The invention provides a system and method for electronically managing a cleaning organization and services rendered to clients. According to the present invention, an electronic comment relating to a cleaning area serviced by a cleaning person within the cleaning organization is captured from a client. The electronic comment is stored in a cleaning management database as part of a historical cleaning record. The comment is also sent to a manager of the cleaning organization, and the comment is classified as part of a data group file with similar comments. The comment is communicated to a supervisor responsible for the cleaning area, and then the supervisor provides a notification obtained from the cleaning management database to the cleaning person.

BRIEF DESCRIPTION OF THE DRAWINGS

FIG. 1 is a flow chart illustrating an embodiment of a method for electronically managing a cleaning organization;

FIG. 2 is a block diagram illustrating a system for electronically managing a cleaning organization according to an embodiment of the present invention;

FIG. 3 is a block diagram of an embodiment of the invention for capturing an electronic comment from a client;

FIG. 4 is a block diagram of an embodiment for sending the electronic comment to management;

FIG. 5 is a block diagram of an embodiment for enabling management to classify or direct the electronic comment;

FIG. 6 is a block diagram of an embodiment for distributing the electronic comment to a supervisor;

FIG. 7 is a block diagram of an embodiment for providing a cleaning person with the notification or request report;

FIG. 8 is a block diagram of an embodiment for capturing a cleaning summary from a cleaning person into the electronic management database;

FIG. 9 is a block diagram of an embodiment for directing a cleaning module to send a cleaning summary to management;

FIG. 10 is a block diagram of an embodiment for sending a reply from management to a client;

FIG. 11 is a block diagram of an embodiment of the present invention for sending a reply from management to a client;

FIG. 12 is a block diagram of a system for electronically tracking cleaning according to an embodiment of the invention;

FIG. 13 is a flow chart illustrating method for electronically managing cleaning persons in an embodiment of the invention; and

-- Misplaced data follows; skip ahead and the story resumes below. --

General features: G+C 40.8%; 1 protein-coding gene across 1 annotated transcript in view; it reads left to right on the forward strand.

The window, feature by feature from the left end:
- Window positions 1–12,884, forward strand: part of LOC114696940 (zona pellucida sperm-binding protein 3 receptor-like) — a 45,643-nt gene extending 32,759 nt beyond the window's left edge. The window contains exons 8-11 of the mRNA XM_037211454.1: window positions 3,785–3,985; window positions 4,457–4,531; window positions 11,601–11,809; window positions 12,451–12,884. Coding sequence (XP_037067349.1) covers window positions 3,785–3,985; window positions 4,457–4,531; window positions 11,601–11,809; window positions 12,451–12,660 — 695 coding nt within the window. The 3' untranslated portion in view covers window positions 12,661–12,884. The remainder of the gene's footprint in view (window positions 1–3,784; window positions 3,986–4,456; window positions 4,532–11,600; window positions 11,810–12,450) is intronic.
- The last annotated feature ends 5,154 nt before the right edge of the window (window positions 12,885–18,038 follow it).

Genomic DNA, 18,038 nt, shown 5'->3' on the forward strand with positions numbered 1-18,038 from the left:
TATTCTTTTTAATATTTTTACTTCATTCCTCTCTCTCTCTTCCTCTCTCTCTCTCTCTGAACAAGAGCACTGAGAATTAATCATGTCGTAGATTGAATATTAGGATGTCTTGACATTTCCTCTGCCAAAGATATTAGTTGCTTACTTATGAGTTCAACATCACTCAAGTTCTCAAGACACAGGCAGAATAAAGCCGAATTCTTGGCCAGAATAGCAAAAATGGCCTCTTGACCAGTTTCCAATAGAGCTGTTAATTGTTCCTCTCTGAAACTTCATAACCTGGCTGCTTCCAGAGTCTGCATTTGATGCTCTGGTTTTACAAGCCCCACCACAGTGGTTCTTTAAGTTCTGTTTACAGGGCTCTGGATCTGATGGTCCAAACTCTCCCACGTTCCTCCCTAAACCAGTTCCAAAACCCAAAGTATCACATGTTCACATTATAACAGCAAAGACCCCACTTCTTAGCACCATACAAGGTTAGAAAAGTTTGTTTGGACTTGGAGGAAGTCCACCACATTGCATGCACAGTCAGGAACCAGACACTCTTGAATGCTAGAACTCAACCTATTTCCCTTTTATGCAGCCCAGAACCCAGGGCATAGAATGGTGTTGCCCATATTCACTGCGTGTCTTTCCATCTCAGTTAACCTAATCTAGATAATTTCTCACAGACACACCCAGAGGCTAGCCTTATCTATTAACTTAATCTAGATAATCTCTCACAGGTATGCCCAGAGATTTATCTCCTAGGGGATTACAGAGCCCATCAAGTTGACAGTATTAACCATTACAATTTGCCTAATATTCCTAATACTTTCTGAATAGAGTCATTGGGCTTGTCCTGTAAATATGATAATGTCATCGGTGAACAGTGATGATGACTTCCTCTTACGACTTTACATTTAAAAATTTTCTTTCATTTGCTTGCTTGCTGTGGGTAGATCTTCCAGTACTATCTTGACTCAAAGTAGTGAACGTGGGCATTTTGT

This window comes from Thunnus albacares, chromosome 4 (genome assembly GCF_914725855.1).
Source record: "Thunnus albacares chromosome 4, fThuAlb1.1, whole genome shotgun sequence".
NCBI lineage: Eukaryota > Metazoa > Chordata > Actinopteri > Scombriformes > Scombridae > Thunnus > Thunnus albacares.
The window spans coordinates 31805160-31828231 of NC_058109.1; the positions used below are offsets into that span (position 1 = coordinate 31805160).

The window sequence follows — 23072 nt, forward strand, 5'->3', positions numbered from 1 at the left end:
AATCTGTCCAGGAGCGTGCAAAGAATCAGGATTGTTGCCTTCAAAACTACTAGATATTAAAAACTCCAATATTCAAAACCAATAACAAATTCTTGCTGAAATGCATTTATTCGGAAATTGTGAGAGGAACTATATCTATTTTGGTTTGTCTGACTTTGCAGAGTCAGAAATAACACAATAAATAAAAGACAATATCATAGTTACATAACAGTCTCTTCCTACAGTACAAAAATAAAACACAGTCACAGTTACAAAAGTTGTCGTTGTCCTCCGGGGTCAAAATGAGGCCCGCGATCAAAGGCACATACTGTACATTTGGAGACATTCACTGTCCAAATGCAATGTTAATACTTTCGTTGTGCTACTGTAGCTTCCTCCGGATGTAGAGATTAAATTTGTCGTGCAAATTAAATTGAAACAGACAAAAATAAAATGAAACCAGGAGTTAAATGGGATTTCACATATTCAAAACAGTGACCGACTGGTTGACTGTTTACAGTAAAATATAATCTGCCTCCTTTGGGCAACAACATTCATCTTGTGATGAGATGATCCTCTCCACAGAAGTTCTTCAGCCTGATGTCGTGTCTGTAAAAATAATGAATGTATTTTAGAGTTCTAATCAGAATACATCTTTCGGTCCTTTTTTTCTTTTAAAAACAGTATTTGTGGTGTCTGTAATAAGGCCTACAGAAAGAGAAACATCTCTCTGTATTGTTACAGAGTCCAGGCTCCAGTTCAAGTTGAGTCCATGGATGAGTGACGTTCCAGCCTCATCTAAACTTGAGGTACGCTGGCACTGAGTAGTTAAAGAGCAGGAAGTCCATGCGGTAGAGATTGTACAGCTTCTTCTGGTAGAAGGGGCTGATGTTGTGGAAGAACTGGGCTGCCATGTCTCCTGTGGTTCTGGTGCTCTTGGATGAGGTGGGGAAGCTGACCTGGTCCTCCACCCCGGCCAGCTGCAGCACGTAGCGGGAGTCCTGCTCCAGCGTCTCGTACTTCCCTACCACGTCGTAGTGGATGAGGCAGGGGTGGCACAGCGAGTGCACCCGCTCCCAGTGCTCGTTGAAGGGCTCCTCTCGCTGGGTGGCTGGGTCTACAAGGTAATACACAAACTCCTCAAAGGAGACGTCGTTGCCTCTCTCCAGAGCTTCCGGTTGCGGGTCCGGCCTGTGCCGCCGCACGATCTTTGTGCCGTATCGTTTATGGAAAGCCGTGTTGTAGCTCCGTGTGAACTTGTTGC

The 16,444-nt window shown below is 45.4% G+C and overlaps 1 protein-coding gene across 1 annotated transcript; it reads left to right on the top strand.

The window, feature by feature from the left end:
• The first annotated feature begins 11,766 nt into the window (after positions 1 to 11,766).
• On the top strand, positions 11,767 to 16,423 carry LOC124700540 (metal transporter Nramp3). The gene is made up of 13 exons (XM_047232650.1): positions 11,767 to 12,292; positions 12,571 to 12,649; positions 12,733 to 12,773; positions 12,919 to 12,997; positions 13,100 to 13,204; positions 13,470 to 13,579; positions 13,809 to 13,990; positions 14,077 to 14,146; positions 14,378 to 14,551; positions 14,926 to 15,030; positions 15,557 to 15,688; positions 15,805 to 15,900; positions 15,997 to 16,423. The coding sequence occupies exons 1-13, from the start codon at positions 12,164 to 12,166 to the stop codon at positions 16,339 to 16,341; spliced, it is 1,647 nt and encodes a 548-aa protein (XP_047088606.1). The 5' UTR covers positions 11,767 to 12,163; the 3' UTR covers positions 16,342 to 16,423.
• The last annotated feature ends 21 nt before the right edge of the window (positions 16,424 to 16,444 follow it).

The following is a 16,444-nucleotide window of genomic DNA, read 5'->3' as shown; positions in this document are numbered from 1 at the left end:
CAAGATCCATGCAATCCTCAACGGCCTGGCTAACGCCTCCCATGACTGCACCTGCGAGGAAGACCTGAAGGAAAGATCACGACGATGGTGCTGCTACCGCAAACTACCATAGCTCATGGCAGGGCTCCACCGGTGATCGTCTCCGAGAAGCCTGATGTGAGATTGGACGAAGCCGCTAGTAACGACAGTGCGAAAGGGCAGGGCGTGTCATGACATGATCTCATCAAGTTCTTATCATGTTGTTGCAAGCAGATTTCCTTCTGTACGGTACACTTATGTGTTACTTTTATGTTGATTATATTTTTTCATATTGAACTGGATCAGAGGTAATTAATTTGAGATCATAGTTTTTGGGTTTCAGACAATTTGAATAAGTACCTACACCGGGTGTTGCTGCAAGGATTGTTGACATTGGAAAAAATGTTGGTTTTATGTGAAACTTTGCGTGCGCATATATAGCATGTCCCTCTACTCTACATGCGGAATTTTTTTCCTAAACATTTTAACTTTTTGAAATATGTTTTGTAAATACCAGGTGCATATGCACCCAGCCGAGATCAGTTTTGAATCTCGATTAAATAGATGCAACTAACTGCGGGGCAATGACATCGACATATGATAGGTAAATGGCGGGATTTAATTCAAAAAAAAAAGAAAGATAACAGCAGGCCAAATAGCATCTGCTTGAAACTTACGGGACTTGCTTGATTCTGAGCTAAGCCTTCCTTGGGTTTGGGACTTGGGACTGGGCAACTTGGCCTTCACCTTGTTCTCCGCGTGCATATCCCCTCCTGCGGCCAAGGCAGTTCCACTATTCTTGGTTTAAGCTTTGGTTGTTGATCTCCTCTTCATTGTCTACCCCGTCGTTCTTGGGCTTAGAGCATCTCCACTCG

FIG. 14 is a flow chart illustrating an embodiment of a method for managing cleaning work tickets.

DETAILED DESCRIPTION

Reference will now be made to the exemplary embodiments illustrated in the drawings, and specific language will be used herein to describe the same. It will nevertheless be understood that no limitation of the scope of the invention is thereby intended. Alterations and further modifications of the inventive features illustrated herein, and additional applications of the principles of the inventions as illustrated herein, which would occur to one skilled in the relevant art and having possession of this disclosure, are to be considered within the scope of the invention.

The present invention provides a system and method for electronically managing a cleaning organization and services rendered to clients. According to the embodiment of the invention illustrated in FIG. 1, a cleaning management database handles and stores cleaning information such as comments from clients who are being serviced by the cleaning organization. An electronic comment relating to a cleaning area serviced by a cleaning person within the cleaning organization is captured from a client 50. After the electronic comment is captured, the electronic comment is stored in a cleaning management database as part of a historical cleaning record 52. A manager of the cleaning organization is sent the electronic comment 54, and the electronic comment is classified as part of a data group file with similar comments 56. The electronic comment is also communicated to a supervisor who is responsible for the cleaning area 58, and a cleaning person is provided with notification of the comment from the cleaning management database 60.